For Manay’s, the peppercorn is a subtle aftertaste as the ginger which is also sliced thin can often accompany one’s mouthful of adobo.
Introduced to the Boholanos first by allowing the farm hands to taste the fusion, the raves were generous, according to chef Jojo, and her sister Jeanette “Saysay.”
Now a farm main offer, Chef Jojo has shared the recipe to Saysay, his brother and farm manager Joachim as well as wife Pane’, if only to make sure that anyone in the farm can cook with the same standard of exquisite Asian Filipino blend.
Linuy-ahang Adobo is among the farm’s best sellers when they only took orders and deliveries during the pandemic.
Ubiquitous ginger in Boholano food has been proven for its powerful medicinal properties like anti-inflammatory and anti-oxidant. A gram or two of ginger help prevent chemotherapy-related and after surgery nausea, especially morning sickness. may help with weight loss, ease osteoarthritis, lower blood sugars and improve heart disease risk factors, as well as treat chronic indigestion.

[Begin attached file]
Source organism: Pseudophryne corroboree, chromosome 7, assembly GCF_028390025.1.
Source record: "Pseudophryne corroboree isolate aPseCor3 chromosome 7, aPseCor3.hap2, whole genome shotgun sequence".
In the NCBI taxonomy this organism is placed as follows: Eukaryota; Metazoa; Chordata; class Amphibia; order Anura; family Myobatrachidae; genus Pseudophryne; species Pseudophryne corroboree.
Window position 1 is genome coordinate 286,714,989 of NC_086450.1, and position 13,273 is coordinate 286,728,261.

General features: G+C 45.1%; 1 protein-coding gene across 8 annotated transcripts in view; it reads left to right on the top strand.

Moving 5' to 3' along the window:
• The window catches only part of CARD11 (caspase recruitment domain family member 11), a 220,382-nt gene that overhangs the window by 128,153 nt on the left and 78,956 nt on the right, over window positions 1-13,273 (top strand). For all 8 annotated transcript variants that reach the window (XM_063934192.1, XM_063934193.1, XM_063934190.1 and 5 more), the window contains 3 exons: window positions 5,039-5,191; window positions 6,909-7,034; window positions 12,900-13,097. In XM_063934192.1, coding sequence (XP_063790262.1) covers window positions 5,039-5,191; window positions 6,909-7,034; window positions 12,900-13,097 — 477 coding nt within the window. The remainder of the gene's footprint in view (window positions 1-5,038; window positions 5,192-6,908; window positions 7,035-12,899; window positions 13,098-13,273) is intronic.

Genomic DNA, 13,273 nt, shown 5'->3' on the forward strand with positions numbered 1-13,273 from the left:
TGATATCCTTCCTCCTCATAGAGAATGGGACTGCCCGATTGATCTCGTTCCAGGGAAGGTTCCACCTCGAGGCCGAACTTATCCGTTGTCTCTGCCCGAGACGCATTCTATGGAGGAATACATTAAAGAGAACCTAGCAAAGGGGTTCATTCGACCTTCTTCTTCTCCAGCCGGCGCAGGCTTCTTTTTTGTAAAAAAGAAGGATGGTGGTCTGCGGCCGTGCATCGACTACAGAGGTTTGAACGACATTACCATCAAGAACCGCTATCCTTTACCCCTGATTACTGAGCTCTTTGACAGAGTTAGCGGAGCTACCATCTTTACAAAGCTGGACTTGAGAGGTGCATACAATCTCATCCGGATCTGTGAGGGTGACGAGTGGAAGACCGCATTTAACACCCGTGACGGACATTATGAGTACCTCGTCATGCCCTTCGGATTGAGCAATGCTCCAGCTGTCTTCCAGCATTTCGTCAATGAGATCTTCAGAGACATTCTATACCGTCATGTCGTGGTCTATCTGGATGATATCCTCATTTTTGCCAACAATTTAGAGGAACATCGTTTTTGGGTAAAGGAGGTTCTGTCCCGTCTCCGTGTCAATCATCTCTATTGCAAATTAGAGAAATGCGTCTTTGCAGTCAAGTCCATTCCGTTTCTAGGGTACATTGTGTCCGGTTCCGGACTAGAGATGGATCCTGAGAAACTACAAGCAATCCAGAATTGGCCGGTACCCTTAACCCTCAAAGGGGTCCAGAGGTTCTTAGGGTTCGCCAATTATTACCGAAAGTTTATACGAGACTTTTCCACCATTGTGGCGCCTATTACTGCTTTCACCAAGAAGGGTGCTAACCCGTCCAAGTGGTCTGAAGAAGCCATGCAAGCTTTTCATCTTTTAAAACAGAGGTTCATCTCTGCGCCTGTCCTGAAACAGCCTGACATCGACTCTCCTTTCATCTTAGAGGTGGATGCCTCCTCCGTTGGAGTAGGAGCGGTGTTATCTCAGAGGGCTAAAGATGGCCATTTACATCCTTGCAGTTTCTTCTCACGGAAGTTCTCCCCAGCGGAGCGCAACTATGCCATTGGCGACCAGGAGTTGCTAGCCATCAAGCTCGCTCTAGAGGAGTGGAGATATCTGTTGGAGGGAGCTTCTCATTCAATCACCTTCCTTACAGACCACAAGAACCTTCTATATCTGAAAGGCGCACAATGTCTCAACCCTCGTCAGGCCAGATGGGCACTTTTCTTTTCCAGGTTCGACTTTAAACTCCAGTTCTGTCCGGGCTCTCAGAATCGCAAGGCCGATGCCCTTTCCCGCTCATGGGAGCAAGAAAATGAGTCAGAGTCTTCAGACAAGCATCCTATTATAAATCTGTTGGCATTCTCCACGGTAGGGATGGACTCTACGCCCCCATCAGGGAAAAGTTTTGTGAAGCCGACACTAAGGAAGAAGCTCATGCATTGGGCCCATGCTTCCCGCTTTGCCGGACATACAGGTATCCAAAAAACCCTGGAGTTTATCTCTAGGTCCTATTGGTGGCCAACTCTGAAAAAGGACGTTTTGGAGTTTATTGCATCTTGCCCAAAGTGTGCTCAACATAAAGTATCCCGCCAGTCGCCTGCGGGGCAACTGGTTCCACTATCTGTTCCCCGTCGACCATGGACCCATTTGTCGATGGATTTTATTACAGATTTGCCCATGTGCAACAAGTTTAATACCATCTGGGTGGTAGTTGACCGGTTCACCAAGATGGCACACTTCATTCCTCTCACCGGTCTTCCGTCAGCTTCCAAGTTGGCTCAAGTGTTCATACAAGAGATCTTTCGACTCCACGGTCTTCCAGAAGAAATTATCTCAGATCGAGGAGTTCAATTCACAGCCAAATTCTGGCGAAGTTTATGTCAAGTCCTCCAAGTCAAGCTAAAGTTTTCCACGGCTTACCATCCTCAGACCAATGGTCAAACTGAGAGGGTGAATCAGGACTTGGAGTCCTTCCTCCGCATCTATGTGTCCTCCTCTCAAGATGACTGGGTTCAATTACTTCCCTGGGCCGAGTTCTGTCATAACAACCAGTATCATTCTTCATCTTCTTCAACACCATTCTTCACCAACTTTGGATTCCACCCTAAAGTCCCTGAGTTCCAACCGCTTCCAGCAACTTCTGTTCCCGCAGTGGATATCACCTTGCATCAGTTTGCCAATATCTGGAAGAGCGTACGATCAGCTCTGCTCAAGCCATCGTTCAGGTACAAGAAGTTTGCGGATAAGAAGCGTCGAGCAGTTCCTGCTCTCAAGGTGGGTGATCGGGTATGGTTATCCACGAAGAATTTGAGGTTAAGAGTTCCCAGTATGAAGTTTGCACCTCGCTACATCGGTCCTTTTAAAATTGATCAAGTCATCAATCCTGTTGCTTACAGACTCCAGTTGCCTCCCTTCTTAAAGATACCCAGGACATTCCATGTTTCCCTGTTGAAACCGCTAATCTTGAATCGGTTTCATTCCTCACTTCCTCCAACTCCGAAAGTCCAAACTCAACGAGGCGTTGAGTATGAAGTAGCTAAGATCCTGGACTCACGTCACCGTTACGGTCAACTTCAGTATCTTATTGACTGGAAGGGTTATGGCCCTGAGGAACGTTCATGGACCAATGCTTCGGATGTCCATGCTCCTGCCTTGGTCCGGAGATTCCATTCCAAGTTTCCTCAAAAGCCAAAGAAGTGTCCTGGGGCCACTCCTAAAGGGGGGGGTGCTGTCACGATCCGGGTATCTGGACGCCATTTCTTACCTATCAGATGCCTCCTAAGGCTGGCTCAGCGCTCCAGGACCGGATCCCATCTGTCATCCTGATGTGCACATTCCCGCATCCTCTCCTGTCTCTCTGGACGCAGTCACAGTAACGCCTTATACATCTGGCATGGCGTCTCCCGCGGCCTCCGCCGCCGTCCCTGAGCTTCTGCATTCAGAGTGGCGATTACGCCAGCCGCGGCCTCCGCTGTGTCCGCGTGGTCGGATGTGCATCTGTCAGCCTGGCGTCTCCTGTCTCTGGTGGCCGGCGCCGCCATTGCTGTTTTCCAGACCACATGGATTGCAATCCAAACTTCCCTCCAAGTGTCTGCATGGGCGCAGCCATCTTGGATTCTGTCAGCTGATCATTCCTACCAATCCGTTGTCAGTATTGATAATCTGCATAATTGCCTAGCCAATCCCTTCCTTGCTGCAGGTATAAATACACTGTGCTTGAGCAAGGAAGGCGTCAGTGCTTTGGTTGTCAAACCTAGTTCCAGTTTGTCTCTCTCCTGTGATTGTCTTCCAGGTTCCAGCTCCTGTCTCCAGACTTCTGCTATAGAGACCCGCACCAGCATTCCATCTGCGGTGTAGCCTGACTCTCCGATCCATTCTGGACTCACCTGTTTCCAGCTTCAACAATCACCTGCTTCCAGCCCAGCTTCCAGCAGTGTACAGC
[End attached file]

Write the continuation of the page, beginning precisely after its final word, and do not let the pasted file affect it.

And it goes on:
SLOW-ROAST NATIVE CHICKEN
At Manay’s Farm, it is either native chicken or native pork, no less.
For those whose appetites are drawn to the roasted kind of food, Manay’s Slow Roast native Chicken is a must.
When one’s idea of roasted native chicken is the rubbery, tough meat one has to use not just a butter knife but the sturdier kind, this roast chicken, native as it is, has no need of one. There is not a meat so hard to pick that a spoon and fork could not satisfactorily separate.
Introduced at the Manay’s Farm by its inhouse chef Jojo,’ the recipe earned heartful raves from their customers that keeping that brand is imperative.
By slowly roasting the native chicken in a pan, the chef is able to get rid of the very little fat in the meat, which makes the chicken less oily and thus a healthier alternative.